Coordinated Community Response Column

The cycle of abuse, whether it is partner-to-partner or generational within the family, can be very daunting to change. It can mean stepping away from a partner you are comfortable with and have invested time with.

Each relationship begins in the honeymoon stage. In this stage everything is new, and usually partners are on their best behaviors. As time progresses, it’s about how the couple handles conflict together. Whether it’s in a healthy way or an abusive pattern where power and control is an issue and is characterized by blaming, apologies and promises to change. Each relationship has some sort of conflict at one time or another but it’s about how they handle that conflict.

The next stage is the tension-building stage. All relationships have tension that can eventually lead to an argument, but if handled in a mutually respectful way with compromise a couple can grow from the conflict and the relationship becomes deeper and more significant. In an abusive relationship it’s not the problem that’s attacked, it’s the other person. It can be described by put downs, blaming, yelling, swearing, intimidation, shaming, chaos and stress.

The third stage is where the violence – whether emotional, physical or sexual – erupts and one or both partners cross the line of appropriate and respectful. In a healthy relationship violence is unacceptable and respect is at the forefront. It takes a lot of effort and determination to change patterns that have taken a lifetime to imbed. For someone to change significantly they need insight into their issues and motivation to change.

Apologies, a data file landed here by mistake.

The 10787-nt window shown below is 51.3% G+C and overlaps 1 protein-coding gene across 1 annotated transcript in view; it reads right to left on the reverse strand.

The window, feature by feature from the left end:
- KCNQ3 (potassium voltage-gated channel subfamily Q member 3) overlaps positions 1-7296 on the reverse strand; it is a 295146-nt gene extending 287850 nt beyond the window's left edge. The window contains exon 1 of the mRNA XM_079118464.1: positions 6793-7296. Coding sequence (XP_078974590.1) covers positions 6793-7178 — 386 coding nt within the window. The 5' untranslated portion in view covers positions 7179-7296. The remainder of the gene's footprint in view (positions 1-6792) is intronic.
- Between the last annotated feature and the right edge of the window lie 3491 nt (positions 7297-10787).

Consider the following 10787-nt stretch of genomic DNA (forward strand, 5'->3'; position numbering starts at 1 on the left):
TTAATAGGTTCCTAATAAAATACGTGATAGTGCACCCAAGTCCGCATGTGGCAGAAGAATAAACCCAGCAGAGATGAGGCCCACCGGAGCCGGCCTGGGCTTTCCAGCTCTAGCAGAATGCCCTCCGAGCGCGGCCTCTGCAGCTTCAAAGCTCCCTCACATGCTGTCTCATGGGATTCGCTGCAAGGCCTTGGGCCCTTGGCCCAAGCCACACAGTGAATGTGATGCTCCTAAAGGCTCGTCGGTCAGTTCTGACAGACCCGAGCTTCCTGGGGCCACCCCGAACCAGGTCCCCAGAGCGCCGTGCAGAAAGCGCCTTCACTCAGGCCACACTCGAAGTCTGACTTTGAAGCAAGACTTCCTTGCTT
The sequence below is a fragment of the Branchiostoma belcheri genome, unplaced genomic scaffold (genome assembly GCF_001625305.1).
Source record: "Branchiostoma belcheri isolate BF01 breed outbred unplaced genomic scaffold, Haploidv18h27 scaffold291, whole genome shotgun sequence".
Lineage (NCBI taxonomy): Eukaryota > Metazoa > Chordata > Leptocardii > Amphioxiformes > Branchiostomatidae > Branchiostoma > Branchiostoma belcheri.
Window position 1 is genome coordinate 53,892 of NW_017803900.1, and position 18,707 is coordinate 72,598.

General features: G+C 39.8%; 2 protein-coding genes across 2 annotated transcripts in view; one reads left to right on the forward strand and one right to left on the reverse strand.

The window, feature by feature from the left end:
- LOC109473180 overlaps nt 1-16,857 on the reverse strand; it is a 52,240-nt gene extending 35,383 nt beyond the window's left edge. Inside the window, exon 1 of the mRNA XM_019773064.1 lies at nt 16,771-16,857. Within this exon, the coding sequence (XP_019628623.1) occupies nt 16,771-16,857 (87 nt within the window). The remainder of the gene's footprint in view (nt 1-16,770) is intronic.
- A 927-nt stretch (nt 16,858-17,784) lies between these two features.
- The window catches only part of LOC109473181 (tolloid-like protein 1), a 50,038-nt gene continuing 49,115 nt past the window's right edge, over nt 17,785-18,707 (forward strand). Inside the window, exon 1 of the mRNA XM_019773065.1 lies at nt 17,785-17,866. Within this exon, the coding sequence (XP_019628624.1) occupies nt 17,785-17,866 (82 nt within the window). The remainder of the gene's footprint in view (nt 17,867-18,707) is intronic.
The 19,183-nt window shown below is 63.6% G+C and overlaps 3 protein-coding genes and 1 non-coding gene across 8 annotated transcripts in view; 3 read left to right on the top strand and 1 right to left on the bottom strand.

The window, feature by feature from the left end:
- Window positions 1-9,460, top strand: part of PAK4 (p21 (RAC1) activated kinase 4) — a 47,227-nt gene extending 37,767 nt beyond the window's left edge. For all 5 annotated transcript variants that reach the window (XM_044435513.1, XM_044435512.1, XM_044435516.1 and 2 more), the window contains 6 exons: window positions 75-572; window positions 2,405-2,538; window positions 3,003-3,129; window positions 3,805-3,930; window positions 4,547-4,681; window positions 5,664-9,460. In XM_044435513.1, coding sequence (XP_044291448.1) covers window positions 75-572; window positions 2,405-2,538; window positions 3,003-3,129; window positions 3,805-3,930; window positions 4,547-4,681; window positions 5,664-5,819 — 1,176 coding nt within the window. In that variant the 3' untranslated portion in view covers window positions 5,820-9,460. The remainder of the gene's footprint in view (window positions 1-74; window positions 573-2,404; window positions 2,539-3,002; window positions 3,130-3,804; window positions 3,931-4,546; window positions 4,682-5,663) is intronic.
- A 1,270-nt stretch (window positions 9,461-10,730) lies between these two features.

It can be very difficult to leave a relationship because there are good points in the relationship and not all bad. Hopes that the partner will change and they mean it when their partner says their sorry and they just wish things could go back to how they used to be when they first were together. There may also be fear present depending on the severity of the abuse. One partner may believe that they can’t make it alone or has been told numerous times no one else will want you. A victim of abuse may also be fearful to leave if there have been threats of violence if they leave or threats of taking the children away. If a victim finally decides to leave an abusive relationship and the children have witnessed the abusive patterns of behavior and disrespect they may be affected and the relationship with their children can be affected longer term. They may treat the parent similar to the way the abusive partner did.

If you are struggling with abuse or know someone, call to set up an appointment to see a domestic violence advocate and discuss your options at HELP of Door County, Inc. at 920.743.8818.

This article is brought to you in part by the Door County Coordinated Community Response (CCR) to Domestic Violence and Sexual Assault Teams and the Door County Elder and Adult-at-Risk Interdisciplinary Team.